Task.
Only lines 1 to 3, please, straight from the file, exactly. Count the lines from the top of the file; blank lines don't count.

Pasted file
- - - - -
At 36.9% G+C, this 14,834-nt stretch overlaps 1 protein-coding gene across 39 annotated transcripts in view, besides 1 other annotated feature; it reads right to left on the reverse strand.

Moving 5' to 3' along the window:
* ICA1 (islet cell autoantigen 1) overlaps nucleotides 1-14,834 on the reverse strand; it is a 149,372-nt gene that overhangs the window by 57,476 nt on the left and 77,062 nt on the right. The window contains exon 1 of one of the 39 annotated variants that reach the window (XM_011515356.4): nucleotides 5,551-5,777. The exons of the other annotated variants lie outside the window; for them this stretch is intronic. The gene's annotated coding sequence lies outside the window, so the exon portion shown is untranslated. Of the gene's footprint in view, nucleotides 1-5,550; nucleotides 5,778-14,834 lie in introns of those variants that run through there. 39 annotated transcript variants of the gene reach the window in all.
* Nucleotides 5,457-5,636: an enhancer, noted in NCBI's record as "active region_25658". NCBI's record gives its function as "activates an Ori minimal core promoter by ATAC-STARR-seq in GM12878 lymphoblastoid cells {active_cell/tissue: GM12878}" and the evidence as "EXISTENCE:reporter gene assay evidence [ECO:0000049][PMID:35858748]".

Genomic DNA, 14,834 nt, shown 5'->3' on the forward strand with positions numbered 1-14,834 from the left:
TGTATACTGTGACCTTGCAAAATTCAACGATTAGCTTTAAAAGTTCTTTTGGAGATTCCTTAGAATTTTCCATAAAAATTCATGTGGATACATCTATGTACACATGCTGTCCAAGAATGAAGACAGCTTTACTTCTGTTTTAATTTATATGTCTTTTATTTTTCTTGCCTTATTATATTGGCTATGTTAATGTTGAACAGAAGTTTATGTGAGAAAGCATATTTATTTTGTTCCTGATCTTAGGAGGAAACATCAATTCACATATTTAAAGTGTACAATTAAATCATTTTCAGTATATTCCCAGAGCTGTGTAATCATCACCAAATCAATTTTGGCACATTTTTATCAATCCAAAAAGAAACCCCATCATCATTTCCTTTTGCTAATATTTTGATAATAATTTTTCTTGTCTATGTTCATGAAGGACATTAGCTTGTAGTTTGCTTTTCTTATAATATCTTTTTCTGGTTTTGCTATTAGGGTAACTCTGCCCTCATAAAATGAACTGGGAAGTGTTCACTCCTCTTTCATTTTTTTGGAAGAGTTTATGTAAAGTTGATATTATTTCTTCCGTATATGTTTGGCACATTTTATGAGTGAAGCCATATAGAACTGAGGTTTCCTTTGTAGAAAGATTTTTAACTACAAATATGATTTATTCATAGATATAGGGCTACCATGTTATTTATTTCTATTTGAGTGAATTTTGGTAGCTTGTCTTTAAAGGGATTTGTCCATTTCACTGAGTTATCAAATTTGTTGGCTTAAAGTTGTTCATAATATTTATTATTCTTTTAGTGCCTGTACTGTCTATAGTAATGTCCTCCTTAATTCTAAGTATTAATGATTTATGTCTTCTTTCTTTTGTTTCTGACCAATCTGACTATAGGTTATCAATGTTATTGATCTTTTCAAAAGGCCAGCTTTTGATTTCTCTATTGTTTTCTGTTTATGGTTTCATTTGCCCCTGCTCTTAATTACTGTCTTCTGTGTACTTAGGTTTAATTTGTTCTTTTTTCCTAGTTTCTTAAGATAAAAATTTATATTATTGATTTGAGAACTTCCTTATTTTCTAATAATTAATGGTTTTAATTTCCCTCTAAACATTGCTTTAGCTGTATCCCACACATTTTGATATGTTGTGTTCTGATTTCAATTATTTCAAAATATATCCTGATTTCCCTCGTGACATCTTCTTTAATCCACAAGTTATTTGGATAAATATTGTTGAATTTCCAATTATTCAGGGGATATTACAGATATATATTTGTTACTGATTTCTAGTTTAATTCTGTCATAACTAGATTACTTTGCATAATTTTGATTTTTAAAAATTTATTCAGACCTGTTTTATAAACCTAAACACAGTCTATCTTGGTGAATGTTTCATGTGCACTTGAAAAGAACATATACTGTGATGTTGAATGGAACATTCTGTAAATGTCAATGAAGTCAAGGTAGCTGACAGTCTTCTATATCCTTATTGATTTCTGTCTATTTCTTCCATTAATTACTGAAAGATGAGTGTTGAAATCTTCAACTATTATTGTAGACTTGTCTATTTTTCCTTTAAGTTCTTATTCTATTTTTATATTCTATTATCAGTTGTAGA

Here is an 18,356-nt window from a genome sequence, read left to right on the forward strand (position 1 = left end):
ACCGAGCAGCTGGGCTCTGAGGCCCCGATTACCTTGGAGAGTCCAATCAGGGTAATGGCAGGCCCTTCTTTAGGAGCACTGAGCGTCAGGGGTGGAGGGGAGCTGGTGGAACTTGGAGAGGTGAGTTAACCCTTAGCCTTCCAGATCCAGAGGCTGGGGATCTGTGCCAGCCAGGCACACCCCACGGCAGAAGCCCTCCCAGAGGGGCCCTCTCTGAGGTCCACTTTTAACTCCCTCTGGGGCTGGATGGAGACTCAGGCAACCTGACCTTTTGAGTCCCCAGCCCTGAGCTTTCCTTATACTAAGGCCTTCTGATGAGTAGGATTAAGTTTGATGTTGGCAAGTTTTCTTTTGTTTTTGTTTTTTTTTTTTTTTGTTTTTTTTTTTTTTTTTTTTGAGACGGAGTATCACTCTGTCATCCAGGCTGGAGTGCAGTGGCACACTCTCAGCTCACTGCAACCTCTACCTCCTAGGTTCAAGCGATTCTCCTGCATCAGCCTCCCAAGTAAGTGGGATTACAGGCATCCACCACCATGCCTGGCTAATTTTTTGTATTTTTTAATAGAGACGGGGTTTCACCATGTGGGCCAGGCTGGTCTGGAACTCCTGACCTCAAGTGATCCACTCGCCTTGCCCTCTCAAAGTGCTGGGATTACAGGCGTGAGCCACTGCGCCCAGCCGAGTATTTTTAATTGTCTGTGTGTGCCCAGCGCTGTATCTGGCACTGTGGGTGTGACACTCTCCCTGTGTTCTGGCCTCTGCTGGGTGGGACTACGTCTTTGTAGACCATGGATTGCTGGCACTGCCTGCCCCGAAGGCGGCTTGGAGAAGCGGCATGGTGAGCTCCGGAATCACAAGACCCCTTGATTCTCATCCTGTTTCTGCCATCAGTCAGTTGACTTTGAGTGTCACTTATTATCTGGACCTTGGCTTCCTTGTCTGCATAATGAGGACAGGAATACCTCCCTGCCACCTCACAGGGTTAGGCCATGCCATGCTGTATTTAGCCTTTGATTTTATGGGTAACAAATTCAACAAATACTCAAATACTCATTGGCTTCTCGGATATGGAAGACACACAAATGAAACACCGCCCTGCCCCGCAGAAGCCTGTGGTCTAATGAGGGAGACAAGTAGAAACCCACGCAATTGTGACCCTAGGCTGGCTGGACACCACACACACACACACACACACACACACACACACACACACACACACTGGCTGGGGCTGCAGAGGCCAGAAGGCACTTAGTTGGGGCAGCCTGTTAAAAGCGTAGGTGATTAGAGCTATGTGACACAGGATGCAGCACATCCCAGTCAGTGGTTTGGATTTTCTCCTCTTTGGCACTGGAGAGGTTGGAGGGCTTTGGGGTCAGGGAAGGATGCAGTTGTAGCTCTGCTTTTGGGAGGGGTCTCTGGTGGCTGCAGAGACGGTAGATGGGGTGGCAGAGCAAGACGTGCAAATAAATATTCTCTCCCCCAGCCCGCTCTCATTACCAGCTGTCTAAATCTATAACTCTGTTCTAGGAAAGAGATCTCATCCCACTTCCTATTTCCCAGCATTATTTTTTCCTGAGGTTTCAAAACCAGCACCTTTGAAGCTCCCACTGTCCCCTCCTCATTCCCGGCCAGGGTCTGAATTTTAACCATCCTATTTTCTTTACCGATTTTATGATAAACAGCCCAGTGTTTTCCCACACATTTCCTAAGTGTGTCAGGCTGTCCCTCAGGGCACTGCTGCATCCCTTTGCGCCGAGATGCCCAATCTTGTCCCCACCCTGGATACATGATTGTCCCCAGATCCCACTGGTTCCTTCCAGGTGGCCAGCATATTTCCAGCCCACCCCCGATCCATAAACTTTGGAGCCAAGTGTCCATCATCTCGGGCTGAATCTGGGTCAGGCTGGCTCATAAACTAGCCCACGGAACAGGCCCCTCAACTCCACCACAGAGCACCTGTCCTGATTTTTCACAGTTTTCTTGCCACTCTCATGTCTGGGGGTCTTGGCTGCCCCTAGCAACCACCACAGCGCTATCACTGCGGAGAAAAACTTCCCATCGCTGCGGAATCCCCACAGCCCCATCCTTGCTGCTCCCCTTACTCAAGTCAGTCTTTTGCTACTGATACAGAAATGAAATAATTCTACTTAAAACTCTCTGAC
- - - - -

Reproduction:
At 36.9% G+C, this 14,834-nt stretch overlaps 1 protein-coding gene across 39 annotated transcripts in view, besides 1 other annotated feature; it reads right to left on the reverse strand.

Moving 5' to 3' along the window:
* ICA1 (islet cell autoantigen 1) overlaps nucleotides 1-14,834 on the reverse strand; it is a 149,372-nt gene that overhangs the window by 57,476 nt on the left and 77,062 nt on the right. The window contains exon 1 of one of the 39 annotated variants that reach the window (XM_011515356.4): nucleotides 5,551-5,777. The exons of the other annotated variants lie outside the window; for them this stretch is intronic. The gene's annotated coding sequence lies outside the window, so the exon portion shown is untranslated. Of the gene's footprint in view, nucleotides 1-5,550; nucleotides 5,778-14,834 lie in introns of those variants that run through there. 39 annotated transcript variants of the gene reach the window in all.